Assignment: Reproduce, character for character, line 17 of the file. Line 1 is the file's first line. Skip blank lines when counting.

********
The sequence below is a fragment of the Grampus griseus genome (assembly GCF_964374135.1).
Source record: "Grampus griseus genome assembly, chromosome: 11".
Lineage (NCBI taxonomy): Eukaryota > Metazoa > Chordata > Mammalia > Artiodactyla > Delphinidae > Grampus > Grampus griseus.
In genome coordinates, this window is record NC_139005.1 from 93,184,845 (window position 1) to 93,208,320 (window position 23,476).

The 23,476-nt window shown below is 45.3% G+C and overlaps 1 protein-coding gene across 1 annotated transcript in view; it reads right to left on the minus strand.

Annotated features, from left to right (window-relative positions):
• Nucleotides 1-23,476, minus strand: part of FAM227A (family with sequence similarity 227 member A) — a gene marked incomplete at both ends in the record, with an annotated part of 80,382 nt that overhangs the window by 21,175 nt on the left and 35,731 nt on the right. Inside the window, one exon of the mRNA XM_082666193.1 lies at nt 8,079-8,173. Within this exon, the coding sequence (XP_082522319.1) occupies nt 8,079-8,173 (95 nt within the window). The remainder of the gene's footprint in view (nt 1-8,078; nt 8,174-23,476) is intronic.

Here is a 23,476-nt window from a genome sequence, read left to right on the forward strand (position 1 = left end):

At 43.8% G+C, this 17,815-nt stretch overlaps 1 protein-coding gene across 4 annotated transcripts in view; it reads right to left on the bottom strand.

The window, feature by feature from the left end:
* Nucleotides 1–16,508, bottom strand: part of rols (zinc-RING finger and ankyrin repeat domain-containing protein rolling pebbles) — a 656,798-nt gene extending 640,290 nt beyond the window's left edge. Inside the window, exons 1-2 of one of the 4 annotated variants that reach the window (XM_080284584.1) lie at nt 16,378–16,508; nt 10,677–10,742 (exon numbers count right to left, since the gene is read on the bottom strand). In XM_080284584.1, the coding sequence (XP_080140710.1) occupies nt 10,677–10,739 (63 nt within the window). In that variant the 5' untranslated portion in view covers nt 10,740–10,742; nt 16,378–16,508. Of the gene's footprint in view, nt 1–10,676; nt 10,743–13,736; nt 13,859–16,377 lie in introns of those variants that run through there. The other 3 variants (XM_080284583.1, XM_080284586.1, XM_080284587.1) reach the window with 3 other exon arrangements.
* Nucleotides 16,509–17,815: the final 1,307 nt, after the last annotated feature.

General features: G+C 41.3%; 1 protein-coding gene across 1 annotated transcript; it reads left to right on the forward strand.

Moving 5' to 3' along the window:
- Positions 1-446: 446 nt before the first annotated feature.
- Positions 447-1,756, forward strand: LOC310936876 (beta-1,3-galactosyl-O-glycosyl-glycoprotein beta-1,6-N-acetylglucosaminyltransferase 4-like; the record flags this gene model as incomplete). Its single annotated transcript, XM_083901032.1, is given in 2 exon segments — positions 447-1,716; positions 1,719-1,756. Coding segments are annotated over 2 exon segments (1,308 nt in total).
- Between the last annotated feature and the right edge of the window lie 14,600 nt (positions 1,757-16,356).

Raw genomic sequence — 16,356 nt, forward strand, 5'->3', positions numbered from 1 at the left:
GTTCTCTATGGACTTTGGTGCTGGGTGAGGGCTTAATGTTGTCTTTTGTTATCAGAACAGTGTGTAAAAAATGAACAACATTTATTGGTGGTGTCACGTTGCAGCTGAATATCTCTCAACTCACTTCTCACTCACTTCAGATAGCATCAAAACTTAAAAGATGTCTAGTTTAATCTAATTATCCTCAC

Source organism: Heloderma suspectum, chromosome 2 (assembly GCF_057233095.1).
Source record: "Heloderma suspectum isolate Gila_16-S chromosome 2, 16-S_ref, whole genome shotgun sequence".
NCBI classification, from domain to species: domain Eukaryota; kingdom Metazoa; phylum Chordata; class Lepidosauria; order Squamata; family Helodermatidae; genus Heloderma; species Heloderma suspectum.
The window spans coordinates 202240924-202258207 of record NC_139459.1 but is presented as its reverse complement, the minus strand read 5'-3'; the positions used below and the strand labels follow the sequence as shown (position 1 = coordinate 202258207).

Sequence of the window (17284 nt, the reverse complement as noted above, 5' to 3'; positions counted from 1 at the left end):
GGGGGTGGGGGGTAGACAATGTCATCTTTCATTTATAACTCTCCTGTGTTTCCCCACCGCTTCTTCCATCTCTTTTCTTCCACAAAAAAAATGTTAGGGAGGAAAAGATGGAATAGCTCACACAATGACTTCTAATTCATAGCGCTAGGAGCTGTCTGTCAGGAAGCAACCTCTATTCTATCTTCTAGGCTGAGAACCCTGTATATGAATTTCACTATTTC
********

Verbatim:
- Between the last annotated feature and the right edge of the window lie 14,600 nt (positions 1,757-16,356).